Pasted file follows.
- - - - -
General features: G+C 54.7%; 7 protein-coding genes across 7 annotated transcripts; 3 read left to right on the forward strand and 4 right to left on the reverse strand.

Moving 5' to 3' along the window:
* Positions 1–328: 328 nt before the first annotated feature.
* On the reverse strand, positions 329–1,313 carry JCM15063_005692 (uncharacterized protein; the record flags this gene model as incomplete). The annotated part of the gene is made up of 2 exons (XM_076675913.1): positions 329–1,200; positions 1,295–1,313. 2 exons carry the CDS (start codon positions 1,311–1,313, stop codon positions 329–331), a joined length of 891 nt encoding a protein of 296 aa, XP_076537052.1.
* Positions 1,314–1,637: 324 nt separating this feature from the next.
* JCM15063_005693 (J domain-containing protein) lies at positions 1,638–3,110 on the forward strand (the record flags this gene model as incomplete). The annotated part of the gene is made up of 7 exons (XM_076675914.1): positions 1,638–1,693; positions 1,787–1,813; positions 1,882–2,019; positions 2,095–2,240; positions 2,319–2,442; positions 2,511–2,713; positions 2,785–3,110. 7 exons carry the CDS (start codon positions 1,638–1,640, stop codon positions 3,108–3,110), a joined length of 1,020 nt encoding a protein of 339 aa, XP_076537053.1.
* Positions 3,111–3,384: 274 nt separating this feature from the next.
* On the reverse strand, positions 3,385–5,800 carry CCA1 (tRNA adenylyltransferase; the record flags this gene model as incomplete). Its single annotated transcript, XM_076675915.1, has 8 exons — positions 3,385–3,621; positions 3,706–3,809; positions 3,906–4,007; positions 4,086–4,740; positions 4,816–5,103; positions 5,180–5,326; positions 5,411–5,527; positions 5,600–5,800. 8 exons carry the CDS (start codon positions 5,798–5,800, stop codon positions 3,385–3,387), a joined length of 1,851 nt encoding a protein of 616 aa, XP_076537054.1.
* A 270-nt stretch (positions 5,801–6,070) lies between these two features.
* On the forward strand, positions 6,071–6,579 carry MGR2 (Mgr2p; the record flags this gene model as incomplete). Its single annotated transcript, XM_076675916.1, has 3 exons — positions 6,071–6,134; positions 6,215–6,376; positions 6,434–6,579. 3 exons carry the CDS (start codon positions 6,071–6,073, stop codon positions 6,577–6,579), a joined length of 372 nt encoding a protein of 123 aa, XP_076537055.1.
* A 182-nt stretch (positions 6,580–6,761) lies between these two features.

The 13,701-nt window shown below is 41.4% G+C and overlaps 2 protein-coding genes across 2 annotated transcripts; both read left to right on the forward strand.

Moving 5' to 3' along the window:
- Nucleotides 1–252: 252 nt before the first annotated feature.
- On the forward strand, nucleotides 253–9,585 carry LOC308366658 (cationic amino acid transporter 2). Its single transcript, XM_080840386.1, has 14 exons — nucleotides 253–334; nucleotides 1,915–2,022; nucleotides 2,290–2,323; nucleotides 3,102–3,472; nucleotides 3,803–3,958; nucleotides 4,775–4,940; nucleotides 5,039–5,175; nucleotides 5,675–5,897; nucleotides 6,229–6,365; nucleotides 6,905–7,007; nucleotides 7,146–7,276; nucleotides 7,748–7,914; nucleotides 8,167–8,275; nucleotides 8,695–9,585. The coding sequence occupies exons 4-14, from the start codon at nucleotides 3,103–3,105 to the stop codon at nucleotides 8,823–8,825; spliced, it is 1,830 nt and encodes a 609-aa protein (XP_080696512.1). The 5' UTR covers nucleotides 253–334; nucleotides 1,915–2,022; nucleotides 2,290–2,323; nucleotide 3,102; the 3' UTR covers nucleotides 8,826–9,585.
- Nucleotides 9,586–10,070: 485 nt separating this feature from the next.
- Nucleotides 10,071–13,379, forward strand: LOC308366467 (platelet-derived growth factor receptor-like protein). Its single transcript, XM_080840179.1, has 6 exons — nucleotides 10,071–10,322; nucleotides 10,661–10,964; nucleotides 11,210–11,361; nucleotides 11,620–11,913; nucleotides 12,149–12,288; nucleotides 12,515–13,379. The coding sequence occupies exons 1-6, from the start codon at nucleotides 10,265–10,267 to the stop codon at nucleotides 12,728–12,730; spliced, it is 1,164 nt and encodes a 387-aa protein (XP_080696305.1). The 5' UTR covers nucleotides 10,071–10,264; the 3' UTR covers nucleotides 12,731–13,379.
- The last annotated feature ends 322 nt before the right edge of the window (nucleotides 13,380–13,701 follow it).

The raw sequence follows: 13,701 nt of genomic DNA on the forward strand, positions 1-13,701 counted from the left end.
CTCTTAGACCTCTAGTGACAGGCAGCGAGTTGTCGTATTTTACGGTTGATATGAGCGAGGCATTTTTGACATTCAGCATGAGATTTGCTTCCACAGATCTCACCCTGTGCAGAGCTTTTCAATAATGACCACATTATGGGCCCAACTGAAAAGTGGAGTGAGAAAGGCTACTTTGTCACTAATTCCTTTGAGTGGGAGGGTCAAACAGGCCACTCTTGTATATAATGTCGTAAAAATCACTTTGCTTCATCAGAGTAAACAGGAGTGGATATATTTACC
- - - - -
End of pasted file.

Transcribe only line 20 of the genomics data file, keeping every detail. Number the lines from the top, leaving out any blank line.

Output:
CTCTTAGACCTCTAGTGACAGGCAGCGAGTTGTCGTATTTTACGGTTGATATGAGCGAGGCATTTTTGACATTCAGCATGAGATTTGCTTCCACAGATCTCACCCTGTGCAGAGCTTTTCAATAATGACCACATTATGGGCCCAACTGAAAAGTGGAGTGAGAAAGGCTACTTTGTCACTAATTCCTTTGAGTGGGAGGGTCAAACAGGCCACTCTTGTATATAATGTCGTAAAAATCACTTTGCTTCATCAGAGTAAACAGGAGTGGATATATTTACC